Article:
The new community and education partnership, brokered by Queensland Youth Industry Links Inc. (QYIL), brings together a range of support services to provide immediate and specialised support to help vulnerable young people stay engaged with the education system.
The partnership was established when the local Youth Connections Coordinator, Dee Mitchell of United Synergies, presented a pilot program to QYIL to develop a new interagency model. QYIL, as the Partnership Broker, then helped identify and connect other organisations that delivered services or programs that would support the partnership.
Partnership Broker Lee Shea said the signing of the partnership between Sunshine Beach State High School, United Synergies Ltd and multiple other local professional services would see the organisations work together to provide evidence-based support to vulnerable parents and young people.
“The partnership will include early intervention by school services referring to support programs, a parent support program, personal support and skills development for parents and young people, and a youth and community combined action plan,” Mr Shea said.
“Working together the partnership will provide support for parents who can find it difficult to manage the complexities of parenting, including teaching their teenagers coping skills and encouraging school attendance.
“This partnership provides a solid wrap around support for young people and their family and builds the capacity of the school to keep its young people engaged, reducing absenteeism,” Mr Shea said.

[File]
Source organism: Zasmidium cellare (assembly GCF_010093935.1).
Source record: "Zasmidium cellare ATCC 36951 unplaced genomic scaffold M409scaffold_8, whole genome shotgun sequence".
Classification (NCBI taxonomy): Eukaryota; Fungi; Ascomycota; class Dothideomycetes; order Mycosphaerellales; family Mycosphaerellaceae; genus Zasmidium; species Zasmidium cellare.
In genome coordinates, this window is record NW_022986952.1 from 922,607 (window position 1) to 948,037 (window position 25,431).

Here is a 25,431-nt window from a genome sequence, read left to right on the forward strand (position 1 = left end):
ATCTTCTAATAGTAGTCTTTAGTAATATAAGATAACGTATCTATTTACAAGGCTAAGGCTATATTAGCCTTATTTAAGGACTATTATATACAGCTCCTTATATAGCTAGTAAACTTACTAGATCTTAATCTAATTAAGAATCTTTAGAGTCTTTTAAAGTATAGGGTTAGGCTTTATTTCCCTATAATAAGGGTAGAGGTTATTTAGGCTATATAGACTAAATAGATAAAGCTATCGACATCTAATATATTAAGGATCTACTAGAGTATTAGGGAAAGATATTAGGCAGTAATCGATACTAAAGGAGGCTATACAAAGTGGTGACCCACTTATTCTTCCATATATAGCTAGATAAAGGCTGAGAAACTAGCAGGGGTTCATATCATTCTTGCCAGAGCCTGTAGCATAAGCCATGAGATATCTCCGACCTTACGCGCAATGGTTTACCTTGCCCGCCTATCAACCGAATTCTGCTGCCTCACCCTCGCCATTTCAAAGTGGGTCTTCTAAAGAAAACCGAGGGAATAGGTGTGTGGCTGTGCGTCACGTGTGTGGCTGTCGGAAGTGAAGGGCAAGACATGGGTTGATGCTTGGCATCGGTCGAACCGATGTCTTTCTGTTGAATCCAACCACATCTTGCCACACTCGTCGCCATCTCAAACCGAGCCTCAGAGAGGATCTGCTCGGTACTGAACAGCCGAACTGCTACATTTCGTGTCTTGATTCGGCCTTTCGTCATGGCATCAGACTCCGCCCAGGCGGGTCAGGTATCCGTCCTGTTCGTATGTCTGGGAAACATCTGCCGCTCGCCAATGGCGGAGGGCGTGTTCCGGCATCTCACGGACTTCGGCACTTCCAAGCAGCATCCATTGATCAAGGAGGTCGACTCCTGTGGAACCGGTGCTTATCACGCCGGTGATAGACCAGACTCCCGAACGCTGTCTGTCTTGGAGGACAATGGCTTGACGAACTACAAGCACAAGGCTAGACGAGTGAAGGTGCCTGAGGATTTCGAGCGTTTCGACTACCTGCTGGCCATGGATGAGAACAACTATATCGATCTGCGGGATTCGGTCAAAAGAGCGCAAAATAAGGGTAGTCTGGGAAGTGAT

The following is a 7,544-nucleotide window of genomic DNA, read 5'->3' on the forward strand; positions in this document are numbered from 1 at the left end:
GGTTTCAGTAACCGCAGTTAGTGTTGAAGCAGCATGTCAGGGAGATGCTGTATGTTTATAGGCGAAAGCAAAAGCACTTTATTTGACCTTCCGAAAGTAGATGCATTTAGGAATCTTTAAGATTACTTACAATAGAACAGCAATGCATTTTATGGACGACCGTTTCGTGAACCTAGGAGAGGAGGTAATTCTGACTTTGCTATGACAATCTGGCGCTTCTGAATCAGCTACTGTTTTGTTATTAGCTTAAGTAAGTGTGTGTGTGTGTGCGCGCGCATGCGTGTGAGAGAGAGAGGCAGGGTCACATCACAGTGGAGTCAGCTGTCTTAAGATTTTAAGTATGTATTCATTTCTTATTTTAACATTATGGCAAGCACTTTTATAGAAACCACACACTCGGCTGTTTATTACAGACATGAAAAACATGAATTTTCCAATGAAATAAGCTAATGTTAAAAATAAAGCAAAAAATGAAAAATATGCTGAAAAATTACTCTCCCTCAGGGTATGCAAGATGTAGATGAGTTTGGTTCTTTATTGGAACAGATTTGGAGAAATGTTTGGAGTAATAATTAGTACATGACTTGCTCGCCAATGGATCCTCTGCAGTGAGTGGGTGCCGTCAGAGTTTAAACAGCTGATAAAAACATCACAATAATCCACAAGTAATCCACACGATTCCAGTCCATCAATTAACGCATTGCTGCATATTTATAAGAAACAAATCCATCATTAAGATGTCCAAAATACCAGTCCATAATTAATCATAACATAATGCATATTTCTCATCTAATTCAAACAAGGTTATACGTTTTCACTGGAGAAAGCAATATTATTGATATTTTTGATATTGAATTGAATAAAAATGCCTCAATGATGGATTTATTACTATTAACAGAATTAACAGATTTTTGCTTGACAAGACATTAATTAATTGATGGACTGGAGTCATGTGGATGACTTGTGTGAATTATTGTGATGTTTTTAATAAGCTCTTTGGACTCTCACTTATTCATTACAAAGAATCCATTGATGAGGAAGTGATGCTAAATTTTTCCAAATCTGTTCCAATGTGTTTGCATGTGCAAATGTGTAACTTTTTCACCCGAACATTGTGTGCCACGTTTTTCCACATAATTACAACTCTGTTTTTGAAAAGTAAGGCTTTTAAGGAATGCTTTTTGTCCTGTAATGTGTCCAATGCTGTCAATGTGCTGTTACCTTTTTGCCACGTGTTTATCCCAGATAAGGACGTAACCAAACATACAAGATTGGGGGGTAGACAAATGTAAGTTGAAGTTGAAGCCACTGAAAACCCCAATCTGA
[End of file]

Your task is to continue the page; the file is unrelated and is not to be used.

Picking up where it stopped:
The new Partnership Agreement would create ongoing sustainability for the Sunshine Connect Pilot Program, which started in September 2011, with 28 young people taking part so far.
Mr Shea said once the at-risk young people were identified, the School Support Services invited the young person and their parent/s to participate in the program.
“From there, a plan of specialised professional support for the student and parent/s was tailored to suit their situation and reviewed regularly.
“The program can include one-on-one counselling, mental health, drug and alcohol support and financial planning,” he said.
Already the Sunshine Connect Program has had an extraordinary impact with school attendance by participants increasing by 85%, and 92% remaining engaged either at school (60%) or alternative learning environments including traineeships, apprenticeships or distance education (32%).
QYIL is the Sunshine Coast and Moreton Bay region provider of the Partnership Brokers Program, funded by the Australian Government, to build partnerships with schools, businesses and community groups and develop partnerships at a strategic level which influence the region’s response to youth Attainment and Transition. The National Program consists of more than 1,450 active and self-sustaining partnerships involving more than 4,700 partner organisations. New Partnerships continue to form every week across Australia.